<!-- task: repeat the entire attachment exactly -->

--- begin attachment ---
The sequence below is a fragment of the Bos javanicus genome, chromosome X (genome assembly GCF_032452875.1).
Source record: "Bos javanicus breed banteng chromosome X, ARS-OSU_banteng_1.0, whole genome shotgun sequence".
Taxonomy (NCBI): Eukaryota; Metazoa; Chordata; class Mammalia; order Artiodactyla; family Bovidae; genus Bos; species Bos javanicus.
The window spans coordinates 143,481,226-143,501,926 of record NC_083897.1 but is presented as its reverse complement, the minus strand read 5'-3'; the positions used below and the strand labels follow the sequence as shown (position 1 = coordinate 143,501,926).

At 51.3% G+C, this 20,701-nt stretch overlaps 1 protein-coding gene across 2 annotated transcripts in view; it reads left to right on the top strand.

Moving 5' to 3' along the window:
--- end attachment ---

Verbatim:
The sequence below is a fragment of the Bos javanicus genome, chromosome X (genome assembly GCF_032452875.1).
Source record: "Bos javanicus breed banteng chromosome X, ARS-OSU_banteng_1.0, whole genome shotgun sequence".
Taxonomy (NCBI): Eukaryota; Metazoa; Chordata; class Mammalia; order Artiodactyla; family Bovidae; genus Bos; species Bos javanicus.
The window spans coordinates 143,481,226-143,501,926 of record NC_083897.1 but is presented as its reverse complement, the minus strand read 5'-3'; the positions used below and the strand labels follow the sequence as shown (position 1 = coordinate 143,501,926).

At 51.3% G+C, this 20,701-nt stretch overlaps 1 protein-coding gene across 2 annotated transcripts in view; it reads left to right on the top strand.

Moving 5' to 3' along the window: